CHICAGO -- Marshall, Tulane, TCU -- in fact, all of college football's unwashed masses -- now have a detailed road map on how to reach the sport's most hallowed bowl game.
Big Ten commissioner Jim Delany on Wednesday revealed the Rose Bowl's parameters for including eligible teams from the five so-called non-BCS conferences beginning in 2006. Those 54 schools rose up against the six major conferences as a "coalition" last summer demanding more access to, and more money from, the BCS.
They got both, but the public didn't know the particulars because negotiations between ABC and the Rose Bowl didn't begin until June 11. Speaking at the Big Ten Football Kickoff, Delany said the Rose will take a BCS-qualified coalition school no more than once during an eight-year period beginning with the 2006 postseason. The coalition schools are the members of Sun Belt, WAC, MAC, Mountain West and Conference USA.
For one of those schools to play in the Rose Bowl, the Pac-10 or Big Ten champion would have to be ranked No. 1 or No. 2 in the BCS ratings, thus moving up to the BCS title game. A coalition team would have to be ranked 12th or higher in the final BCS ratings (or higher than the lowest-ranked BCS champion).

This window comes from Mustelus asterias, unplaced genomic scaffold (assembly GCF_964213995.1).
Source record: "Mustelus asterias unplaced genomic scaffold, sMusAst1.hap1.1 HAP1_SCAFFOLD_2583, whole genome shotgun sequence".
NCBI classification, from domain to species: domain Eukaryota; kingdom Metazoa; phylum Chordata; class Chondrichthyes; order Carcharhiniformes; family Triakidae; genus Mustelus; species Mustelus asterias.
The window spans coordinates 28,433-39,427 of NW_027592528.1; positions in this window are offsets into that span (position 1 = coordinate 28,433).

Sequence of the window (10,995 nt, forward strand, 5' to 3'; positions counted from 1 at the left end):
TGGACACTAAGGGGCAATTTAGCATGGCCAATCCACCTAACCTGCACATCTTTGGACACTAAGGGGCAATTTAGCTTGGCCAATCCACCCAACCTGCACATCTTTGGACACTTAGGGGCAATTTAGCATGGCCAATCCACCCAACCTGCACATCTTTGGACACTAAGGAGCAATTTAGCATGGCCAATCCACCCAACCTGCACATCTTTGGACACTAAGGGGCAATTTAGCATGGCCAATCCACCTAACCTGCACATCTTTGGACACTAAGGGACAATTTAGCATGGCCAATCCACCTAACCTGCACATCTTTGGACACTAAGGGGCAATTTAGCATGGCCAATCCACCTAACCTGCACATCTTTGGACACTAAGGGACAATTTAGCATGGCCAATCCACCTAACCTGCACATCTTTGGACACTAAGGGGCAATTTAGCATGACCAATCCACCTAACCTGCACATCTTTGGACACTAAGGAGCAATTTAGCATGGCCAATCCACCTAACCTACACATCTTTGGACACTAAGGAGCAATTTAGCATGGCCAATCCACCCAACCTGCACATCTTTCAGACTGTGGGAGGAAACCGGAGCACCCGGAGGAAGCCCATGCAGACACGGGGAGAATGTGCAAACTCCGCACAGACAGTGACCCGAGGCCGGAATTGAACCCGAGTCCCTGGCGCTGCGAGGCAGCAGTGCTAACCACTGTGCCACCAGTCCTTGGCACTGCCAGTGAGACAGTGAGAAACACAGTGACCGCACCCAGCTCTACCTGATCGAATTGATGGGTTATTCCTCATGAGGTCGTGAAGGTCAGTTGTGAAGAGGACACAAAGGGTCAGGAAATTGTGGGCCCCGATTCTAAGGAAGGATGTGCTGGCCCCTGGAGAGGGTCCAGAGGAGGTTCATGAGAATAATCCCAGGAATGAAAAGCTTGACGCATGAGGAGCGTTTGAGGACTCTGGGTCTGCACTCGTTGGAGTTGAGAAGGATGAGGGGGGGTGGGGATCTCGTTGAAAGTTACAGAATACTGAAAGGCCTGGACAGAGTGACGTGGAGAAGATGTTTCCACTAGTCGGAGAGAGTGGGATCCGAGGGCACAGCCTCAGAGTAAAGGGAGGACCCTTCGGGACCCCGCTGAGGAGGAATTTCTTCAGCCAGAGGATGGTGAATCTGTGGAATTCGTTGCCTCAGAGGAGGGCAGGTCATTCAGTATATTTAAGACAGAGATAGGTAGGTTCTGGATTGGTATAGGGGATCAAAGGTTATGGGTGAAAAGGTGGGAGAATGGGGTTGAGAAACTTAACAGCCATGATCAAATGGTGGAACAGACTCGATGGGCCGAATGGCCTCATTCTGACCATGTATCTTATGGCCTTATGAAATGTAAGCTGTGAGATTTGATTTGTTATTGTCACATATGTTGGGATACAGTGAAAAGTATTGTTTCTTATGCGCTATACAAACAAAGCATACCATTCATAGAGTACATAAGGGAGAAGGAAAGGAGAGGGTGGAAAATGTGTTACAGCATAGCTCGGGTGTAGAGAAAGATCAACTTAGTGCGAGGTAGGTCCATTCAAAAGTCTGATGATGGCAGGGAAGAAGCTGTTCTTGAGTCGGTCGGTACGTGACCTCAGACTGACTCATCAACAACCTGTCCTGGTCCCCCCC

|Non-BCS schools now have a slim chance at playing in the Rose Bowl.(Getty Images)|
Currently, a coalition school must finish in the top six of the BCS to get into a BCS bowl. That has never happened. But in four of the previous six years of the BCS, a coalition team would have qualified for a BCS bowl under the new 2006 standards: Tulane in 1998, Marshall in 1999, TCU in 2000 and Miami (Ohio) in 2003.
According to research, there is only an 11 percent chance in any year that the circumstances would align so that the Rose Bowl would take a coalition team, Delany said. It should be noted that a Pac-10 team has never played in the BCS title game. Ohio State in 2002 was the only Big Ten team to do so. That year no coalition school finished in the top 12.
The resolution of the Rose Bowl/coalition issue is key to ongoing BCS negotiations. Delany said that ABC and the Rose Bowl are "very near the end of the process" of a new deal beginning in 2006.
"When the Rose Bowl joined the BCS in 1998, we were trying to maintain as much tradition as we could," Delany said. "We had to give some of that up but give up as little as we could and still make the system work. This system that we have has broader access. We've got to accommodate that."
BCS chairman Kevin Weiberg confirmed the Rose Bowl agreement but cautioned that nothing is finalized all parties have agreed on a new BCS. After the Rose Bowl/ABC deal is completed, ABC can begin negotiations this fall on deals with the rest of the BCS as a group -- Fiesta, Orange and Sugar.
"All of this is subject to making it through the marketplace," said Weiberg who is also the Big 12 commissioner. "We've been cautious publicizing this stuff because clearly if we don't have success in negotiations (things could change)."
It has not been determined what kind of rotation qualified coalition teams will have with the other three BCS bowls. Each of the four BCS bowls will continue to play host to the title game once every four years.